13 NOVEMBER 1926, Page 25

The Tuaregs

People of the Veil. Being an Account of the Habits, Organiza- tion and History of the Wandering Tuareg Tribes which Inhabit the Mountains of Air or Ashen in the Central Sahara. By Francis Reiman Rodd. (Macmillan. 30s.)

NOBODY else has described the Tuaregs as they look to an observer coming from the South---where indeed many of them are now settled, since the exodus which followed their revolt against the French in 1917. Mr. Francis Rodd travelled through Northern Nigeria, and moved up into the Sahara from the west of Lake Tchad for his nine months of exploration and study. Part of his book is too detailed for any but the geographer and anthropologist : but much is delightful to anyone whose curiosity was ever aroused about these strange people—pre-Arab certainly, yet not Berber, so Mr. Rodd thinks : and probably at one time Christian. Scarcely any other supposition can explain the recurrence of the Cross as an ornament alike of sword and saddle : and no other can account for the position assigned by this Mohammedan people to their women. Mr. Rodd's researches into their history had generally negative results. We can be tolerably sure that they did not always wear the veil. But when the custom grew up, by which men assume this garment at the age of about twenty-five and then wear it so constantly that none is ever seen unveiled, Mr. Rodd can no more deter- mine than the cause or significance of it.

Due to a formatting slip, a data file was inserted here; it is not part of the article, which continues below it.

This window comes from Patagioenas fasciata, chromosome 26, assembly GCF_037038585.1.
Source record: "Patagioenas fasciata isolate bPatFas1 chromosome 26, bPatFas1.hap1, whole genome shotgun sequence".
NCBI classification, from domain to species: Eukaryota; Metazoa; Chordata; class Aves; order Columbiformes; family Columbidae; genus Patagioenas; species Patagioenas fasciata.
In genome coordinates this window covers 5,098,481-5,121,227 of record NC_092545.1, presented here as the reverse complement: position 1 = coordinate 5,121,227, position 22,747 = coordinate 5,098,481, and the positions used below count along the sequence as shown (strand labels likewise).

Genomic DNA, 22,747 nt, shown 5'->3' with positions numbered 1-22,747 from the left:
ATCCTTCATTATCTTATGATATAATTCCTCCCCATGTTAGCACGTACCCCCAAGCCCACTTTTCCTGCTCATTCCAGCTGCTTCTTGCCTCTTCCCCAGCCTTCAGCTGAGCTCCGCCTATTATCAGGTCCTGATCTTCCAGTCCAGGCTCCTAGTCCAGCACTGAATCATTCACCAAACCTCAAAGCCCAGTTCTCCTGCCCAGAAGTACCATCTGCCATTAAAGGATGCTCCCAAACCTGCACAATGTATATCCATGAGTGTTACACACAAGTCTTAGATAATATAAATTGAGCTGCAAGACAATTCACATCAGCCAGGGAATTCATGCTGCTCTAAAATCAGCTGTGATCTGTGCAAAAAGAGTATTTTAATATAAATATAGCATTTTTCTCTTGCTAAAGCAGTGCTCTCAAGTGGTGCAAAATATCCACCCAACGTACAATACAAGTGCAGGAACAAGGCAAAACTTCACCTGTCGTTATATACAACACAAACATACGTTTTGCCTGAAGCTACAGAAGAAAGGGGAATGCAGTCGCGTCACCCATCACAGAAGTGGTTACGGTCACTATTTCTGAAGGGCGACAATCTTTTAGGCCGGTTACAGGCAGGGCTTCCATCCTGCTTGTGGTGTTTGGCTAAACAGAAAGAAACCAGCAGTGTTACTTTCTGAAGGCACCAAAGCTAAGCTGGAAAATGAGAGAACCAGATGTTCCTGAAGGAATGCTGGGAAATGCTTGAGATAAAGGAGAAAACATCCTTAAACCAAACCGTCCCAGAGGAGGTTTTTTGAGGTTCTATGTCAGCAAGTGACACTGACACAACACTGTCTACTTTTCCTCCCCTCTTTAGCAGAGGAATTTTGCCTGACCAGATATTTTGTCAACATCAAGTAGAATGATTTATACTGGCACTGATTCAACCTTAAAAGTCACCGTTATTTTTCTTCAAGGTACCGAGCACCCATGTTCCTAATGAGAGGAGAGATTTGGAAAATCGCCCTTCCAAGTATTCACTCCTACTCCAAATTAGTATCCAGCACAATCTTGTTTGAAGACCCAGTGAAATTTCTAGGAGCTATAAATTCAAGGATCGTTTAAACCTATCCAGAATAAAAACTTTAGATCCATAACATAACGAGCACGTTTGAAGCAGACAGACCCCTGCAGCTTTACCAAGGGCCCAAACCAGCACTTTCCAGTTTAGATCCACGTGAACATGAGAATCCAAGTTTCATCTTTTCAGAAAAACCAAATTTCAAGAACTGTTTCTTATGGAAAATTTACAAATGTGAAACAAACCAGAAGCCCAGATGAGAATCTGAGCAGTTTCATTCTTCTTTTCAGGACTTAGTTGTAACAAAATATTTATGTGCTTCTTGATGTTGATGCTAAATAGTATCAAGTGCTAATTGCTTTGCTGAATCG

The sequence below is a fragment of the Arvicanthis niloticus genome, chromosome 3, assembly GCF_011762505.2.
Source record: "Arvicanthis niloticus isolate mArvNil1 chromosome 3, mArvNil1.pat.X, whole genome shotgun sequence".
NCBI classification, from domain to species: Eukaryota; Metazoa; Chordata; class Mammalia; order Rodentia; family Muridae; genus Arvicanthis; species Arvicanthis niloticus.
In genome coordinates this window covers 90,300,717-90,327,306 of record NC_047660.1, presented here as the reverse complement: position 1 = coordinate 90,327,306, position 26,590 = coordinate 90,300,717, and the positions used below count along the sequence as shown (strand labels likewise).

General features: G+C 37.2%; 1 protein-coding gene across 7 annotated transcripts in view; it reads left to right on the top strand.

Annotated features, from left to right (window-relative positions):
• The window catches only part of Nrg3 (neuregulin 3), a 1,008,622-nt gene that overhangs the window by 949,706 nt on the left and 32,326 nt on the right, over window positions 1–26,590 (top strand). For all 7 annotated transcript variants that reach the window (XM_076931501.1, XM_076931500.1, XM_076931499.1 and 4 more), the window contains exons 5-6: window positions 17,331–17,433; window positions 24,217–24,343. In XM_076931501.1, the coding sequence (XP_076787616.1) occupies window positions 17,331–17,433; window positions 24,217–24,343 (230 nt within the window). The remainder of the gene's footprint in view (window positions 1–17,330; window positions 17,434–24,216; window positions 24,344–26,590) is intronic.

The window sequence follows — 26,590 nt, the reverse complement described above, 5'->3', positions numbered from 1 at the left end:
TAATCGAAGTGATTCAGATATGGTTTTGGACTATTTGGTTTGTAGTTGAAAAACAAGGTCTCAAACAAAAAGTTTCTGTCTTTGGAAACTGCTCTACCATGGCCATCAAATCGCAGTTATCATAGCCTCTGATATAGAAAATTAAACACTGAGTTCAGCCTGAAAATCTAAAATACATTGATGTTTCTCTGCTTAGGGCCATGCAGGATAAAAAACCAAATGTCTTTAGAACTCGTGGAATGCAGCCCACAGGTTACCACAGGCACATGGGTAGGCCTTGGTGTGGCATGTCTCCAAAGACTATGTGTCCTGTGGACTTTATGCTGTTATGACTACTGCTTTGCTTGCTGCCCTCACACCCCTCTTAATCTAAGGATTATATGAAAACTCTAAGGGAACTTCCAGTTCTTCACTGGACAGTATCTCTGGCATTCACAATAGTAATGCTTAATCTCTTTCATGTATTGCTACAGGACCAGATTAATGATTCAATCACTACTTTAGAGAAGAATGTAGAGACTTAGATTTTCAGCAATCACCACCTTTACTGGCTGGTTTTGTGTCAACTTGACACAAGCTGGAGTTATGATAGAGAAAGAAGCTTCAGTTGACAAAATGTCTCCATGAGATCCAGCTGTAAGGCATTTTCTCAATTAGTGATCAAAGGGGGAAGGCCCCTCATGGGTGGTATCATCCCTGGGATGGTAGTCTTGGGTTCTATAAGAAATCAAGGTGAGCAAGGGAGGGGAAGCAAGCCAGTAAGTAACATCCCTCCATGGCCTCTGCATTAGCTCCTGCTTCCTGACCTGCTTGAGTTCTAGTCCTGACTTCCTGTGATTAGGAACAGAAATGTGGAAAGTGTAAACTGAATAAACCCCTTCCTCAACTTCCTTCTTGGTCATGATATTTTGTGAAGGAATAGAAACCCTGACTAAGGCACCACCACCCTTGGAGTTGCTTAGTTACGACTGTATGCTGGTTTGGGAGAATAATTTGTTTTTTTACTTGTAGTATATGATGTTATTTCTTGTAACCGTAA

It is clear from his book that the Tuaregs are now Britain's problem as well as that of France—part of that problem being to consider what will happen to this most picturesque of peoples if they are forced to abandon nomad life. It is also clear from his preface that British and French officers in the regions which converge on Lake Tchad meet together and work together in mutual confidence. Mr. Rodd after travelling sonic hundreds of miles with a French Camel Corps patrol, was appointed before the men on parade an honorary sergeant of the Peloton Mehariste du Gure—a compliment which, as he says, can only be appreciated by those who know the French army.